Long-term Head for Points readers will know that I am a big fan of the free MyFlights app for iPhone. It is one of those services that doesn’t really prove its value until something happens to one of your future flights, at which point you realise how indispensible it is.
Here is an example from a couple of years ago.
One Wednesday afternoon, I got a notification from the MyFlights app on my iPhone. My British Airways flight back from Dubai to London in a couple of months time had been switched from a new Boeing 787-9 to a Boeing 777. This meant that the aircraft would have no First Class cabin and my son and I had been downgraded to Club World.
The notification was so quick that, when I looked at the separate booking for my wife and daughter, BA had not yet got around to changing it. Another hour and it would probably have been done.
I got on the telephone to BA and was able to move the four of us onto a later departure. This still had four First Class seats left for sale (it wasn’t showing any Avios seats but BA still moved us regardless) and was at a more convenient time.
This quick notice was vital. The First cabin on the later service was almost full and if there were any other passengers booked in First on my original flight, there may have been no seats left when BA got around to officially notifying them.
This is why MyFlights – which is a free app – is well worth downloading. Annoyingly it is only available for iOS, not Android, but it is also available as a desktop programme.
(Disclaimer – I have known Chris, who codes MyFlights, for many years. It is worth noting that The Sunday Times put MyFlights in its list of the top 500 apps in 2011 and 2012, should you be worried that my review is biased by my connection to the author!)
How MyFlights works
You input the booking references for your upcoming flights and MyFlights stores them all for you. This makes it easy to pull up details of forthcoming trips.
That is the boring bit though.
This is the clever bit – MyFlights is the only flight app to regularly interrogates Amadeus, the largest flight booking database. As soon as any changes are made to your booking, you receive a push notification to your iPhone or iPad and / or an e-mail.
Let’s imagine that you are booked to fly on a British Airways 747 in Club World. British Airways decides at some point to switch the flight to a Boeing 777 instead. You would lose your existing seat reservation and BA would allocate you something else based on the new configuration. British Airways would usually not tell you about this if it did not involve a cabin downgrade or a change of departure time.
With MyFlights, you would get a notification within a few hours of the change being made. You would be able to select your choice of new seat before other passengers had noticed. (The screenshot above is an example of what MyFlights shows when your seat is changed. If the aircraft model was changed, this would also be highlighted.)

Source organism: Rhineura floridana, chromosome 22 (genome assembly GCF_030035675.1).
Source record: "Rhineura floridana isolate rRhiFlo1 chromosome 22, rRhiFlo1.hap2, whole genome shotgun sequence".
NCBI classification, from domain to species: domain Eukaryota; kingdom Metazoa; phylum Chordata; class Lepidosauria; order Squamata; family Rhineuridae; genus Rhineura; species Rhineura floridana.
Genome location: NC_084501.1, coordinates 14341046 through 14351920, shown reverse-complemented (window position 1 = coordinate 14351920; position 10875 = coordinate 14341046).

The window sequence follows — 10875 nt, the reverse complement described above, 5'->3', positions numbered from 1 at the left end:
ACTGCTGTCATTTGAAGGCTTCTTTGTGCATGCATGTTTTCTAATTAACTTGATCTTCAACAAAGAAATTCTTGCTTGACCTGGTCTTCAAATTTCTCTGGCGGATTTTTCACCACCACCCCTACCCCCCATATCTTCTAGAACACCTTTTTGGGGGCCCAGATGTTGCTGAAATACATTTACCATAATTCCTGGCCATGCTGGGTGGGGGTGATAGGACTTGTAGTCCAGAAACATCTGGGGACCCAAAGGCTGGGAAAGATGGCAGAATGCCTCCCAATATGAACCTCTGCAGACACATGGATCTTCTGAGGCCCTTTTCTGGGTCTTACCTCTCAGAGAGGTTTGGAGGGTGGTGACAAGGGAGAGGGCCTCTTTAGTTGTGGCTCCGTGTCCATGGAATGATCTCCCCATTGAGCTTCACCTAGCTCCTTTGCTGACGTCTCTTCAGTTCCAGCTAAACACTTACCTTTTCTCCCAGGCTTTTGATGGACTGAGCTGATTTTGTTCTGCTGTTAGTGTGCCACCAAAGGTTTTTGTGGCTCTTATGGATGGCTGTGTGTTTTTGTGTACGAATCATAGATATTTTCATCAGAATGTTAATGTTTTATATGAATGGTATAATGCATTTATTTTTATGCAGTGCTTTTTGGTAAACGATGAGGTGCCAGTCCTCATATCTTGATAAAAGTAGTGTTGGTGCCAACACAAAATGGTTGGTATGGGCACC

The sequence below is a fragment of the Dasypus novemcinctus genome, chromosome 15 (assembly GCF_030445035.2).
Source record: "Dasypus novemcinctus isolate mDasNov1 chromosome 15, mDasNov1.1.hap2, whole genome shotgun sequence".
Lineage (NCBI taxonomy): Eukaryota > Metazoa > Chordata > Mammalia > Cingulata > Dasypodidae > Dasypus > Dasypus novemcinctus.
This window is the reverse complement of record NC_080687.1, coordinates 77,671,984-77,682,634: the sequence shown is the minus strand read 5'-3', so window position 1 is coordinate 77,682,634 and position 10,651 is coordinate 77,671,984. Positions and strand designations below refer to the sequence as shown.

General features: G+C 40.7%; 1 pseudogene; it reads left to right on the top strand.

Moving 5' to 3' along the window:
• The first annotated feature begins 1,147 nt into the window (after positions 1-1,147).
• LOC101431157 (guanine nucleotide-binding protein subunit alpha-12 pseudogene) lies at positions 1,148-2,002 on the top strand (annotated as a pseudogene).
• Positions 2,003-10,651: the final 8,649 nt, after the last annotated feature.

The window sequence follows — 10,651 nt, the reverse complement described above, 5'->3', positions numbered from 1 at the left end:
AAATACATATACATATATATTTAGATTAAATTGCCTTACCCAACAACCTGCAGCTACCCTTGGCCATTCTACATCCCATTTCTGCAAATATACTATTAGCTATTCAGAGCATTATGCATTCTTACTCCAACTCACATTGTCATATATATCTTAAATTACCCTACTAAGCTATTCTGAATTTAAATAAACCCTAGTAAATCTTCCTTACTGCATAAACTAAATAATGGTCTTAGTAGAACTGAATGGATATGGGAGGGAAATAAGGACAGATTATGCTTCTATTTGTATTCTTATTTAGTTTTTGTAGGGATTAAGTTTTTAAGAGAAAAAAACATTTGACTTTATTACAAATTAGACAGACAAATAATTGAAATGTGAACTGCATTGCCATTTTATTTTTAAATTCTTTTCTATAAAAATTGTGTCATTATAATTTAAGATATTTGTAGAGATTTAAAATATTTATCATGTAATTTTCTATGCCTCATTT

Similarly, airlines do not always notify passengers promptly if their flight has a minor time change. Even if you would have been told, MyFlights will notify you days before BA gets around it and you will be first in the queue at the call centre to make changes.
The only downside to MyFlights is that it only works for airlines who use Amadeus. This includes most major full service carriers although not all – Virgin and Emirates are excluded, for example, as they use Sabre.
What you can do in such scenarios is manually input the details of your flight. Alternatively, if you use TripIt you can sync your account with My Flights and it will pick up your reservations from there. Whilst you will not be notified of any changes, it does mean that your upcoming flights list in MyFlights is comprehensive. MyFlights can also import your past flights from TripIt so you have a record of your previous travel.
You can also access your MyFlights data via their website should your iPhone run out of juice at any point!
New paid options for 2017
After running MyFlights as a side venture for seven years with zero revenue, Chris is now trying to commercialise it and roll it out on a wider basis.
The free version of MyFlights remains free with bookings monitored every 48 hours. There are now two paid plans available on top:
Silver (£49.99 per year) – bookings monitored for changes every 12 hours, flight connections monitored
Gold (£79.99 per year) – bookings monitored for changed every 2 hours, flight connections monitored
Amadeus charges Chris for every database look-up that MyFlights makes, which is partly reflected in the subscription fees.
Give it a go ….
The basic version is totally free so, frankly, you’d be silly not to give it a go. One day something will happen to one of your British Airways flights and you will be eternally grateful you did.